Turkish presidential spokesman Ibrahim Kalin blamed Russia for prolonging the war in Ukraine.
In his interview He told CNN Turk that Russian shelling is prolonging a full-scale war in Ukraine, making it harder to reach a ceasefire and a negotiated solution. Kalin noted that in a conversation with the Russian and Ukrainian presidents, Turkish leader Recep Tayyip Erdogan called on them to a mutual ceasefire:
“This shows that the war today tends to reach a stalemate, and as we see, neither side is able to win a decisive victory on the battlefield. But we will continue to work on a ceasefire on the battlefield especially around the Zaporozhye nuclear power plant. The nuclear power plant is the biggest security threat for everyone.”
Regarding Russia’s decision to declare a unilateral “ceasefire”, Kalin noted that “it is Russian shelling that continues this war and makes any negotiations difficult”, so Turkey’s calculation was that Ukraine would join the call and a longer truce would be established:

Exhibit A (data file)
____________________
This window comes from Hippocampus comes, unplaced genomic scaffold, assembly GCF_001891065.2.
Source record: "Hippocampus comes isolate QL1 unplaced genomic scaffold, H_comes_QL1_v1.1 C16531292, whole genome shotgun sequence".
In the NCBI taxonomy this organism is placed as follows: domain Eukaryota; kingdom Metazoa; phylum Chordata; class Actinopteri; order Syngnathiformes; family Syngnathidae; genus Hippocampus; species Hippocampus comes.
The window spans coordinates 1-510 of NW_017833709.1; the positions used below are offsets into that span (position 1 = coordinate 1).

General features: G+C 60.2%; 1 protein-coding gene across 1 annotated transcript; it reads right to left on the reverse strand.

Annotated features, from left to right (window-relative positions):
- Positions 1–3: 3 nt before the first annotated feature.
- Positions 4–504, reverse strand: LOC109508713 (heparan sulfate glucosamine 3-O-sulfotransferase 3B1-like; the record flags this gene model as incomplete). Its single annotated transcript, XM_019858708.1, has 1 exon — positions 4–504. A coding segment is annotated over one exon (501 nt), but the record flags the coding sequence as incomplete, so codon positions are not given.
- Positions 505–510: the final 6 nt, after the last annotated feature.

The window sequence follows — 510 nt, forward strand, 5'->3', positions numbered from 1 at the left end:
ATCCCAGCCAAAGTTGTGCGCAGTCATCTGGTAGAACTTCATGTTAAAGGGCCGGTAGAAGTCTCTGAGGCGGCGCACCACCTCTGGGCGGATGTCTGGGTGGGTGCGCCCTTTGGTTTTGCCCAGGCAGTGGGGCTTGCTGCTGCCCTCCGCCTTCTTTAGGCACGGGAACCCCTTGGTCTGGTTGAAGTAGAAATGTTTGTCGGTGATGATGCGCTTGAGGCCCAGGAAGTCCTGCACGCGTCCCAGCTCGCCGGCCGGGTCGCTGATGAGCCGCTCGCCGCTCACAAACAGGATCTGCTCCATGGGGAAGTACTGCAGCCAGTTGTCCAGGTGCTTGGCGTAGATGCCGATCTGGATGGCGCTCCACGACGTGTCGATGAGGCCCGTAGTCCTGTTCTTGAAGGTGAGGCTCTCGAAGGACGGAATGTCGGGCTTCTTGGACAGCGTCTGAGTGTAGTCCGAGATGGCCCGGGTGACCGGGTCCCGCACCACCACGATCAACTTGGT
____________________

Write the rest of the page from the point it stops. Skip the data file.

“But we will continue to repeat these calls, speaking about the facts on the ground. Right now, neither side is ready to lay down their arms and sit down at the negotiating table. And we are concerned that we will see a further escalation of the conflict in Ukraine over the next few months.”
As you know, Turkish President Erdogan spoke on the phone with Russian President Putin on Thursday, offering to back up calls for peace and unilateral negotiations. ceasefire announcement. In turn, Putin said that Russia is open to dialogue, but Kyiv must take into account “new territorial realities.”
In a telephone conversation with Ukrainian President Volodymyr Zelensky, Erdogan said that Ankara is ready to take on the task of facilitating and mediating to establish a lasting peace between Russia and Ukraine.
From the very beginning of the Russian invasion of Ukraine, Turkey refused to impose sanctions against Russia, declaring its mediating role between the warring parties. Turkish Foreign Minister Mevlut Cavusoglu said in December that Ankara expects to see a “clearer picture” of a ceasefire or a return to the negotiating table before spring 2023.